How To Find The Best Cambridge College for Law
How To Find The Best Cambridge College for Law
You get to choose between 29 undergraduate colleges at Cambridge University. So how do you find which is the best college for studying a law degree?
Unfortunately, there's no easy way to rank Cambridge colleges based on the degree you're studying as an undergraduate. However, there is a stack of different factors that can influence your choice, the most significant of which we'll discuss here. Every Cambridge college accepts law students, and every college has a history of turning out graduates who've gone on to a successful career based on their law studies.
When it comes to finding the best Cambridge college for law, it's important to remember that they're all part of a university that is consistently one of the top three or four in the world. Every year global rankings, such as the World University Rankings from Time Higher Education, position Cambridge alongside Oxford, Harvard and Stanford as the very best places at which to study for a degree.
Every one of the 29 undergraduate colleges at Cambridge is a great place to study law. Let's explore the factors that may make one of them the best college for you.
The college system explained
Cambridge, like Oxford, is organised differently to most other universities in the United Kingdom. You don't apply to Cambridge University directly, you apply to one of its colleges - which is why you need to choose.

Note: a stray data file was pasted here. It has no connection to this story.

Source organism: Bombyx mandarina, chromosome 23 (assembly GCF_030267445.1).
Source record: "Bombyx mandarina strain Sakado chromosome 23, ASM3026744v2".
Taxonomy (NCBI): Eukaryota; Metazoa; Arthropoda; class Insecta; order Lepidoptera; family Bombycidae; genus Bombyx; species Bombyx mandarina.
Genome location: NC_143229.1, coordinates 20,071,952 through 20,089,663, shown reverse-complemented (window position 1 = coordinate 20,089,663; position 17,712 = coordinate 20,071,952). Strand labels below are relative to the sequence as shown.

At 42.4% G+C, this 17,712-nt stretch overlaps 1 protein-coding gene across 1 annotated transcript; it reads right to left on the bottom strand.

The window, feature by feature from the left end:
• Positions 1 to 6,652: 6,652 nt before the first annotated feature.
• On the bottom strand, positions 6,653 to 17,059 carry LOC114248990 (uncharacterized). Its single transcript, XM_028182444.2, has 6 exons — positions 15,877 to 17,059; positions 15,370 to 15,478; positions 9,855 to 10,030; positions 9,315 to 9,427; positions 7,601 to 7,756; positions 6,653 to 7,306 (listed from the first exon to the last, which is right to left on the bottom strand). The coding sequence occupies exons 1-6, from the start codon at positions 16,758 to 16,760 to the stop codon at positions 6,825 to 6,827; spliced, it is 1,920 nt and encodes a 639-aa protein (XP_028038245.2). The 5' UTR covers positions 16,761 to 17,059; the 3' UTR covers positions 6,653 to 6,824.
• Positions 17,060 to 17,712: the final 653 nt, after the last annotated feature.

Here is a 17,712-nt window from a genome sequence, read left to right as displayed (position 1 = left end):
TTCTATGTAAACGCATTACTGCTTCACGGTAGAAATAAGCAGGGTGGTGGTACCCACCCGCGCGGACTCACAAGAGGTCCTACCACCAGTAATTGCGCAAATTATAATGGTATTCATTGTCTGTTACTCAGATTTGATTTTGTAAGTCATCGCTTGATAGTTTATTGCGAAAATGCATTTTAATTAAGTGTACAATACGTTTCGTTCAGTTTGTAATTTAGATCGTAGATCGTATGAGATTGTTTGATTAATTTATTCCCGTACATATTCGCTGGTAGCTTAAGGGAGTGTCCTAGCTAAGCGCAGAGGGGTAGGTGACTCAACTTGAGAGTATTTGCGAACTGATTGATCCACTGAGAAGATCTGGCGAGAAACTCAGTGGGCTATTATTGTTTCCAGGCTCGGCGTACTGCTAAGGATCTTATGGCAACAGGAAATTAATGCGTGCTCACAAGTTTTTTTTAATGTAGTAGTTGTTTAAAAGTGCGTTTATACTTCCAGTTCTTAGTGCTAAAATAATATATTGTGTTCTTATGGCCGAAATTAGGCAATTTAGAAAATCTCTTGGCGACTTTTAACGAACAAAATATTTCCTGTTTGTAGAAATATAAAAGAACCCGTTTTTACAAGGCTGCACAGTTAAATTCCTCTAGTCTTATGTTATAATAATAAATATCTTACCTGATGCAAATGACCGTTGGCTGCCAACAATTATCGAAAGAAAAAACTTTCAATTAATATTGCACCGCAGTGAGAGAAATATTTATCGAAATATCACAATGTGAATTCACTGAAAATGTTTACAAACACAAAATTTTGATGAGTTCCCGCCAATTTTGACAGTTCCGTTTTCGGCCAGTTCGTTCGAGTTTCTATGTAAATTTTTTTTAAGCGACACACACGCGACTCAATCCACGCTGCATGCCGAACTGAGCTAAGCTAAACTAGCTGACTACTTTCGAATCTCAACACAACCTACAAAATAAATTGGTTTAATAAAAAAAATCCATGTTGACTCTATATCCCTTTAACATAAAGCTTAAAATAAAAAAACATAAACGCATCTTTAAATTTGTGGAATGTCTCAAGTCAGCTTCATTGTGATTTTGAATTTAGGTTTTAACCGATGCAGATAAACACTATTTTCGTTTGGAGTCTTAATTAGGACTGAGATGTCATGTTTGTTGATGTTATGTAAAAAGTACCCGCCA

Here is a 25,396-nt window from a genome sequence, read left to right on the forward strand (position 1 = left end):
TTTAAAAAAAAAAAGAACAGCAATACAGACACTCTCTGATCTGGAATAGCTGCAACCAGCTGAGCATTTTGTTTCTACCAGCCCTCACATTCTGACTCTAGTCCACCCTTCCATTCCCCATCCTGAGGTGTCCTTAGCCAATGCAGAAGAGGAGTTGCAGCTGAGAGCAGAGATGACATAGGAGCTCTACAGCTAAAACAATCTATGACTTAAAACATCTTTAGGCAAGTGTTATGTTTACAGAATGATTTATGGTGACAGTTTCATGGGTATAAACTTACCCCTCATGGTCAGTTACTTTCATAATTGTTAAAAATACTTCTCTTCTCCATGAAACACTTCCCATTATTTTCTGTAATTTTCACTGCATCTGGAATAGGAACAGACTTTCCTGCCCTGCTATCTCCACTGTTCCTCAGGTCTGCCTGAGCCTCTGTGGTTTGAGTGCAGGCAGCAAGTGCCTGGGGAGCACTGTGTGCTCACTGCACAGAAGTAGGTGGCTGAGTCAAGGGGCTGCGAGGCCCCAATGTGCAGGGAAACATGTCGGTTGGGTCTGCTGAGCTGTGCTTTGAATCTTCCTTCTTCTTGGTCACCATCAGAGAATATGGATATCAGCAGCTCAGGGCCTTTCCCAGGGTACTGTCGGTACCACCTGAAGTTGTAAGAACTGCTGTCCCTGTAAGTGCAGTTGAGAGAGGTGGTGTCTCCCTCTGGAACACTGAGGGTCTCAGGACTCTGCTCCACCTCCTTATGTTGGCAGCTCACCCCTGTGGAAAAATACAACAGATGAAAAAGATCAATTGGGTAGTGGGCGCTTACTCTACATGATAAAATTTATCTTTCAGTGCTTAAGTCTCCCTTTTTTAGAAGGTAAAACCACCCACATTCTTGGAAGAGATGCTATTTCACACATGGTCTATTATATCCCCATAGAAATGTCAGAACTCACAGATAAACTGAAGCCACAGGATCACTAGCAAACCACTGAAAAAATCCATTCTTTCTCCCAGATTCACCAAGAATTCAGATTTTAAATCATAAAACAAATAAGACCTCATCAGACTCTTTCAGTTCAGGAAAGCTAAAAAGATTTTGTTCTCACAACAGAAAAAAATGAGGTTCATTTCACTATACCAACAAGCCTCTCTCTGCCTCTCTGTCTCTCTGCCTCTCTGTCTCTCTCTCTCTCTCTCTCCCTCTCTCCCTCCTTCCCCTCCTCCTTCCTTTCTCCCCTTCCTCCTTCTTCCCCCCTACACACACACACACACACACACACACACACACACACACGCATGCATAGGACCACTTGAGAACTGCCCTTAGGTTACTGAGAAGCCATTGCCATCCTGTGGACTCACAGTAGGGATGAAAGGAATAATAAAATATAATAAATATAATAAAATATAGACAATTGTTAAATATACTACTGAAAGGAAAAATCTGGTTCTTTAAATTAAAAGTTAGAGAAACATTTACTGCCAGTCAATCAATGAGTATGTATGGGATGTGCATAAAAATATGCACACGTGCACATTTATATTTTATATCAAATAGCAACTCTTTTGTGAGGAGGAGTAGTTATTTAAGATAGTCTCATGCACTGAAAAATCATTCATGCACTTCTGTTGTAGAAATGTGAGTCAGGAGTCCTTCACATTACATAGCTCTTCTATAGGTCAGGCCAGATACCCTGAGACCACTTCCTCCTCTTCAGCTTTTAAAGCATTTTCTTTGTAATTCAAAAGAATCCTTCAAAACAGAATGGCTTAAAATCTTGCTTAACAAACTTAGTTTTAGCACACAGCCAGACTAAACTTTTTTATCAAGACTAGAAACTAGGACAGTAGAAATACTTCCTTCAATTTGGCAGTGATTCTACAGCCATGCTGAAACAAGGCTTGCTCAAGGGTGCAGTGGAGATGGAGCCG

You can submit an open application, which means the university decides which college your details are sent to. It's still the college that reviews your application, which invites you to an interview, and that may offer you a place as a student.
This college will be your home for your years of study. It takes responsibility for your accommodation, provides dining facilities, offers pastoral support and it's where you'll do some of your learning. Every college has its own library and study facilities, and the college manages your supervisions - that is, the small group tutorials that are an essential part of achieving a degree from Cambridge.
All the colleges are part of the university. It's the university that sets the curriculum for your course, which provides lectures and seminars, and that sets the exams. Your degree is awarded by the university.
While you're at Cambridge you're a student member of both a college and the university.
Finding the best college: location
Cambridge is a small city that's been home to students for centuries. This means its transport network has developed to serve the needs of the university and its colleges. All of the colleges are within walking or cycling distance of the university faculties, lecture halls and libraries.
The Cambridge Law Faculty is on the university's Sidgwick site, in the same building as the Squire Law Library. This central location allows all the law teaching and research to take place in one place.
The nearest colleges to the law faculty are Queens' College, Newnham College and St Catherine's College. Homerton College and Girton College are the furthest from the faculty - around a 45-minute walk or quicker by bicycle or public transport.
Finding the best college: academic achievement
You may have a host of aspirations for your student life at Cambridge: to join a rowing club, to enjoy traditional candlelit dinners in historic halls, to get involved with one of the famous student societies, to meet interesting people and, of course, to excel in your academic studies.